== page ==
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Innovation

Finally, is this the end for the fax machine?

Once an essential part of office life, the fax machine is on the way out.
Written by Liam Tung, Contributing Writer on
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Image: junpiiiiiiiiiii / Shutterstock

Once the heart of office life, the fax machine could soon fall silent forever. The UK's telecoms regulator Ofcom is considering whether to remove facsimile or 'fax' services from the list of technologies that it requires telecoms companies to support. 

The proposed change would amend the current universal service obligation (USO), which was written into UK law in 2003, when faxing was still a popular communications method. 

As Ofcom notes, back in 2003, email and instant messaging were still in the early days of mass adoption.

"Almost 20 years later, and the telecoms landscape has changed," Ofcom notes. "Not only are alternatives to fax machines now more widely available, migration of telephone networks to internet protocol (IP) technology means fax services can no longer be guaranteed to work in the same way."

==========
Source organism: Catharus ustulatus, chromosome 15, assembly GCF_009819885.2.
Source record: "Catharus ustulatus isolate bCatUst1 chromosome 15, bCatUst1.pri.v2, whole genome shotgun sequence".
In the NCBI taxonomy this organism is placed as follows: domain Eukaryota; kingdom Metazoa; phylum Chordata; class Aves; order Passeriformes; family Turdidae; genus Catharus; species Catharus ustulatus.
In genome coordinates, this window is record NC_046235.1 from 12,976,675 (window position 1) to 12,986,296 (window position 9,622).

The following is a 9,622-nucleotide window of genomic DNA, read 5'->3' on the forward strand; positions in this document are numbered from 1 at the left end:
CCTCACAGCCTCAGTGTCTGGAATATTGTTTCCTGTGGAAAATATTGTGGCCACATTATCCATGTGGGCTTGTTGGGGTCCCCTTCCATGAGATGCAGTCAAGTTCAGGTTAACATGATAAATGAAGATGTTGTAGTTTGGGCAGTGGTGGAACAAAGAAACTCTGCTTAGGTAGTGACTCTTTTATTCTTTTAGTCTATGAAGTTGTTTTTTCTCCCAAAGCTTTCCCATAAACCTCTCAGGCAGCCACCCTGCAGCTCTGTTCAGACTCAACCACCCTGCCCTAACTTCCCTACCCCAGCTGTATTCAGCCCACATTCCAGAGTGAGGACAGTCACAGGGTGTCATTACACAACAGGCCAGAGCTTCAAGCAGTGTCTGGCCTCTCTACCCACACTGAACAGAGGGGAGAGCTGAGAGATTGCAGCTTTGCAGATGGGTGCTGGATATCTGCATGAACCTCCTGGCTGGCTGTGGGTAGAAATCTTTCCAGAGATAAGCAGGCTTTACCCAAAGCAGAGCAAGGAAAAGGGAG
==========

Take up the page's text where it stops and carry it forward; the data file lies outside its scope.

Also: What is digital transformation? Everything you need to know about how technology is changing business

The UK is retiring its legacy telephone network for IP telephony by December 2025, which will also have an impact on the country's iconic public telephone boxes.

"We are proposing to amend our rules to remove the requirement for BT and KCOM to provide fax services under the USO. This will ensure that our rules reflect the requirements in the universal service legislation and are not unduly burdensome," Ofcom notes on its consultation page.   

Xerox pioneered facsimile technology commercially in the 1960s, but as HP notes, the first fax was made in 1843 by Alexander Baine and then was later improved successively to the point of an optical scan in 1902 – a change that would transform the newspaper industry. 

As Ofcom explains, in the UK, fax was popular for "big-money transactions with tight deadlines, such as house sales or football transfers, as they enabled contracts to be exchanged quickly and accurately." Nowadays, it's possible to sign documents electronically. 

While this move only applies in the UK, lawmakers around the world are updating fax rules. Australia in 2019 tried to kill off fax machines in hospitals. Doctors at the time commonly waited around fax machines to receive documents. Many doctors didn't use practice management software and lacked computers in their rooms.   

In the US, the Telephone Consumer Protection Act (TCPA) regulates fax messages. TCPA was written and passed in 1991, partly in response to spam faxes. 

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